In power since 2002, the Justice and Development Party (AKP) of Recep Tayyip Erdoğan seemed as if it might be losing its hold when Turkish voters went to the polls in June 2015. Yet that “hung election” gave way to another contest in November, and the AKP came roaring back.
We are still struggling to understand the mostly bitter harvest of the Arab Spring, but there are a few lessons that can be drawn.
Data from the Arab Barometer suggest that Arabs have not rejected democracy. In fact, they still by and large believe in it and want it.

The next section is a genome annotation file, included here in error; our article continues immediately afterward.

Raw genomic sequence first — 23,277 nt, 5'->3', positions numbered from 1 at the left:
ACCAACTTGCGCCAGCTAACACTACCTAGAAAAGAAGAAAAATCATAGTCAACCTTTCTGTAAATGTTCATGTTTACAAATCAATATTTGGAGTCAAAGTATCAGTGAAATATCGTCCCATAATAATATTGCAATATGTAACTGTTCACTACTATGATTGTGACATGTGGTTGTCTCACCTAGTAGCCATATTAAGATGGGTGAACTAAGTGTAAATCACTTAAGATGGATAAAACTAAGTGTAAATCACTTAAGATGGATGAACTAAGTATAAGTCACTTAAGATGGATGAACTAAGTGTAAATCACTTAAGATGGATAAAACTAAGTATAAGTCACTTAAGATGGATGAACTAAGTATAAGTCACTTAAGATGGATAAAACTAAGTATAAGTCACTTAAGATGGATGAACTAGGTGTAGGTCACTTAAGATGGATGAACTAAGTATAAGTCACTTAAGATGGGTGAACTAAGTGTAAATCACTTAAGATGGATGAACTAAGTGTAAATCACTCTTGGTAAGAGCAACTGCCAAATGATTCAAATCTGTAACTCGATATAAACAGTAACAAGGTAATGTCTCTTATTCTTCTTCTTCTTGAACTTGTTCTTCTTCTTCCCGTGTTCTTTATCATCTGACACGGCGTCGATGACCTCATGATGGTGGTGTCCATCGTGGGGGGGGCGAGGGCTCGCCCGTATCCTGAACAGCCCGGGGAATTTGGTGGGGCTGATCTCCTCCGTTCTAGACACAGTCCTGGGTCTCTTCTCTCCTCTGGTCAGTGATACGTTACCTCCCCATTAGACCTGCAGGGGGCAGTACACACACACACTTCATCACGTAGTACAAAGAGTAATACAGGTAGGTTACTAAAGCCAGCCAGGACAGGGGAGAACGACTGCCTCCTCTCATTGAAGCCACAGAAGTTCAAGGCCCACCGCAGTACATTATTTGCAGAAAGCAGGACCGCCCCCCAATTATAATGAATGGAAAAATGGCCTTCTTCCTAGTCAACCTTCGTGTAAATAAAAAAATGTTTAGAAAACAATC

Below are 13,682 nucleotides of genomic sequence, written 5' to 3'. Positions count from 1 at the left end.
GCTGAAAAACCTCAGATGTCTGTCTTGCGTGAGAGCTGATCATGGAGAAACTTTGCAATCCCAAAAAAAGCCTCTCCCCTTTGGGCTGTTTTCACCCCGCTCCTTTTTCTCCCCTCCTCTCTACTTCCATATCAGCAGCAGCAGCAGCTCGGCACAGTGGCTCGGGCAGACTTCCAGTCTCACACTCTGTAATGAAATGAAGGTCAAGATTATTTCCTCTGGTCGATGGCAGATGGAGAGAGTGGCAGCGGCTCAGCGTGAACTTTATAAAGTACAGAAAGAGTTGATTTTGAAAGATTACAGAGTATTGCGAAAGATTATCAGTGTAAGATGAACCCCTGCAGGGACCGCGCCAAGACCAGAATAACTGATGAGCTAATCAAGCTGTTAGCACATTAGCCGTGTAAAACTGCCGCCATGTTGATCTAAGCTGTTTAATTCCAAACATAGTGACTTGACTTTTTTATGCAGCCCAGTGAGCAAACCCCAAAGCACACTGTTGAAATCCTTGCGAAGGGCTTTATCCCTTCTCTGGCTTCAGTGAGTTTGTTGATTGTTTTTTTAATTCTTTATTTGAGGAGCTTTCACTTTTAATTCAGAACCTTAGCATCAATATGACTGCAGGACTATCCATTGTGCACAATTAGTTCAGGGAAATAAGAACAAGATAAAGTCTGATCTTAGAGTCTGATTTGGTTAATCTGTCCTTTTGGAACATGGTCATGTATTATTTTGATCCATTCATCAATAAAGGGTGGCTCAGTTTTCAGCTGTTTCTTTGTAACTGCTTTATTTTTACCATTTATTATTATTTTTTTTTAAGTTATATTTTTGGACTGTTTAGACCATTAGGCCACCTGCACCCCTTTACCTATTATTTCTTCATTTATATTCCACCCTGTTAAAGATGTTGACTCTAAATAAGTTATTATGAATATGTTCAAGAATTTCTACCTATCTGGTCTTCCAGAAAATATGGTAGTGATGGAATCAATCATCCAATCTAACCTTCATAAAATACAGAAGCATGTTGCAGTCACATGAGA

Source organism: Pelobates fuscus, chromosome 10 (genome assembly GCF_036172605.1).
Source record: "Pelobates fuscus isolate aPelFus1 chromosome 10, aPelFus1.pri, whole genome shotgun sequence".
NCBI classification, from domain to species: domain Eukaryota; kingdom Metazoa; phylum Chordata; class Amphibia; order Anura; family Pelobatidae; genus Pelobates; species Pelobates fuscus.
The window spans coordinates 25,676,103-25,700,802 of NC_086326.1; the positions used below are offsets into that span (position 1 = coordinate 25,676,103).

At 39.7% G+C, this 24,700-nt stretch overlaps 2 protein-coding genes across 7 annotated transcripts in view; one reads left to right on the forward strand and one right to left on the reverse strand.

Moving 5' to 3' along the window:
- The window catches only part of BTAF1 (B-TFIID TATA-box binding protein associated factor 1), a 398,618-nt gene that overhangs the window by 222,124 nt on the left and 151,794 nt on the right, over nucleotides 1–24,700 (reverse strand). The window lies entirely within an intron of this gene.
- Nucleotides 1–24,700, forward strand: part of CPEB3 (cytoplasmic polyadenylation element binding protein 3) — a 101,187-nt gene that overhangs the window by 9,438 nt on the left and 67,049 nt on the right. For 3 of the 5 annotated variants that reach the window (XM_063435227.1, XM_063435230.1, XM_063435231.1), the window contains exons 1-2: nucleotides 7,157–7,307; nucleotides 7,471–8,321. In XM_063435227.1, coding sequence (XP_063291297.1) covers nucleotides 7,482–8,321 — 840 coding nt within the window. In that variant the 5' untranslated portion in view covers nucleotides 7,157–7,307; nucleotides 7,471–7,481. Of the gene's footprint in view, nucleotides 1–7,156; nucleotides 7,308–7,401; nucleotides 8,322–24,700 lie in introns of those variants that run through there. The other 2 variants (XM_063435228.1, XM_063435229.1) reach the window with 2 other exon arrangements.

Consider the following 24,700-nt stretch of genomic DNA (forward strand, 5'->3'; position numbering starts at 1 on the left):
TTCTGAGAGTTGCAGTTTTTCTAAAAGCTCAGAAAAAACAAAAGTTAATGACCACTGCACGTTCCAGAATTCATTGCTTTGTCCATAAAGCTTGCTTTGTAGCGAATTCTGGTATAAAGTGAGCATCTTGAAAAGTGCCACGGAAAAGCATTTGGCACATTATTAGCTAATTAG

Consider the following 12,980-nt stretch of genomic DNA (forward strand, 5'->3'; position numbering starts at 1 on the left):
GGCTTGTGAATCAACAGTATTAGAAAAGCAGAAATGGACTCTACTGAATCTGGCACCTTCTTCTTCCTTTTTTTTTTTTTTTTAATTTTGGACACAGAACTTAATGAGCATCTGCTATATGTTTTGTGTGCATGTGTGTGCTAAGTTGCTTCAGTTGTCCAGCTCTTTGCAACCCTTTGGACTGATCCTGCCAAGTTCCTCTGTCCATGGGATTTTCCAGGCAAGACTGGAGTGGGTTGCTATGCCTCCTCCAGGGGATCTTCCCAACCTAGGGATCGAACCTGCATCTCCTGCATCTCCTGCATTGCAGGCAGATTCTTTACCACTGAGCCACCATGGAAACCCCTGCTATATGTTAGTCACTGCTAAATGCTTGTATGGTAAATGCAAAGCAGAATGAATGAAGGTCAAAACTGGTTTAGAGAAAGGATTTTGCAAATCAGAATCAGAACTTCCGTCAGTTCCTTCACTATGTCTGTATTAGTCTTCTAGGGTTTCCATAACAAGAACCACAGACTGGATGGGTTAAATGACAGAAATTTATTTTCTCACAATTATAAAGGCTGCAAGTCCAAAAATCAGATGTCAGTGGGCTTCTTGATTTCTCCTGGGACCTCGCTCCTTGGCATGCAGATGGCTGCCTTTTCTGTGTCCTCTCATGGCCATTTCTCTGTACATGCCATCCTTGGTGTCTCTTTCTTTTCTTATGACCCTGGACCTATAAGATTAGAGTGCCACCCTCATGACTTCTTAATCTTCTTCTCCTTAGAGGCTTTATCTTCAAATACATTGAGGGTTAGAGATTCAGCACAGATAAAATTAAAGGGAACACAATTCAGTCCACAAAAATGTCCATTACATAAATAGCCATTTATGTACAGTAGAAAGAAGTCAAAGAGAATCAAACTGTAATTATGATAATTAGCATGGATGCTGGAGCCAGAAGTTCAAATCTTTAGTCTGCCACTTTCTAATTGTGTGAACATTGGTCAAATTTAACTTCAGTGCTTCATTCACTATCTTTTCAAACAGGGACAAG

The Arab experience shows that the same media that facilitate the toppling of dictators can make it harder to build democracy.
Islamic political parties were not especially popular with voters in Muslim-majority countries before the Arab Spring. Has that changed?